These dialogues nicely lead us to the two moral sides you can have your Shepard manifest. During conversations you get a ton of options to lead your conversation partner to, and these choices sometimes give you points on the Renegade or Paragon scale. Both exist next to each other so one doesn’t exclude the other. This is nice as that way you can choose yourself how your personality is: balanced, grey, black or white. The higher you score on one of them, the more options you get to end a conversation in an original way. This way you can sometimes avoid combat or send someone to damnation with one answer or action. Impressive, filmic and also very interesting for those that want to replay the game.
Enough with the talking, there’s also plenty of fighting in Mass Effect 2 and also here the game makes some important steps forward without adjusting the formula too much. Think still of Gears of War but this time a bit faster than in the original Mass Effect, with tighter controls and better feedback, and a good balance between depth and accessibility. Weapons, bionic powers and opponents are varied and during combat you’ll have to tactically deploy your diverse powers, ammo, gear and guns to smoothly progress. Even your teammates – which you can lead and give orders – do their thing without too many issues.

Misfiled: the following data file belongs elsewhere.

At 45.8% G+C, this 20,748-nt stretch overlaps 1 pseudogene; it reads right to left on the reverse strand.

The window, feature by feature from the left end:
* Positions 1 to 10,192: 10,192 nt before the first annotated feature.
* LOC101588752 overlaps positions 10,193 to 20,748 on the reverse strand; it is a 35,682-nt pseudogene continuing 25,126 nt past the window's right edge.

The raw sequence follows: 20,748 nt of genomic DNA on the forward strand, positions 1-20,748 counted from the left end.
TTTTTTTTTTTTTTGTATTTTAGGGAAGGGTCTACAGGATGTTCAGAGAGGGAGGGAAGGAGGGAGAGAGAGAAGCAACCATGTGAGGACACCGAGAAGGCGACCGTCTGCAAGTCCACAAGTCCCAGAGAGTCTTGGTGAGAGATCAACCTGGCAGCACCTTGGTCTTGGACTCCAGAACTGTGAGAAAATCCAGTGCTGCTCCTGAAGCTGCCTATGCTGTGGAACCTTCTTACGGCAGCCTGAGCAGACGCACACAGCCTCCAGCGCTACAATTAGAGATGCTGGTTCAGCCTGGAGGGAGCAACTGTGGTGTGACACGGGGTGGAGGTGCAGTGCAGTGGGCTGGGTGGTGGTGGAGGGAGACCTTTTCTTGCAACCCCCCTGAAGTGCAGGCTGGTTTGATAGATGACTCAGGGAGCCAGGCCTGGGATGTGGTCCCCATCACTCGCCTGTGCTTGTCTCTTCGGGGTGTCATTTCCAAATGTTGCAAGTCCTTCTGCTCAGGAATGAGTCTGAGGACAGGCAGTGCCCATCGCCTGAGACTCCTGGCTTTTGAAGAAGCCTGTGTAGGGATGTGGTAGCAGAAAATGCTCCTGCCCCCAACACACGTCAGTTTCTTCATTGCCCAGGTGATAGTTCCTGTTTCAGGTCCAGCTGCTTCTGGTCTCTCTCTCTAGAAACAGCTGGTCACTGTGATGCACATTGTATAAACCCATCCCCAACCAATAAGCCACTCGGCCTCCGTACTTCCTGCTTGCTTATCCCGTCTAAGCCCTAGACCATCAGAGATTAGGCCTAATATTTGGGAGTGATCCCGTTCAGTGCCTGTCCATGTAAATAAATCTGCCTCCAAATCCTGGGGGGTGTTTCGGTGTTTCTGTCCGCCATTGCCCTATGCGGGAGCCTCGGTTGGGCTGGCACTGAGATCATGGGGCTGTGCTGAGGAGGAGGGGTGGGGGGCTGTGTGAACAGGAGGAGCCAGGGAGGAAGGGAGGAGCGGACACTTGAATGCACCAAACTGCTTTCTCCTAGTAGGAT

It’s of course still not a full-blood shooter but the combination RPG and third person action nicely works. Again: at no time you feel like leaving the controller and the switching between talking, meddling around in the menus to make new weapons, fly to unknown planets, shop and do research for that new piece of armor or that unique upgrade and shooting all kinds of vermin is as addictive as a perfectly mixed Long Island Ice Tea.
For those still in doubt: the voicing is unequalled, the music suitingly epic and the visuals and design technically excellent and artistically very well done and original. On top of that there’s also skilled camera work, lights, shadows and color. Impressive!
Mass Effect 2 in other words improves on its predecessor on all accounts. Artistically the makers managed to create a real immersive world, with characters that – despite their exotic personality or alien design – you would expect to meet in the real world any moment. The RPG and shooter elements were blended into a unique mix that will be able to seduce just about any gamer with a lot of depth in both genres without becoming inaccessible at any time. On top of that BioWare made it a mature game including dark and subtle themes that manage to surpass the average sci-fi storyline without losing spectacle.
A real victory and one of the best games I’ve played in the last couple of years. And then there’s still a third part coming in the trilogy! Those that still think gaming was better in the old days should take off their nostalgia glasses and get immersed in the world of Mass Effect 2.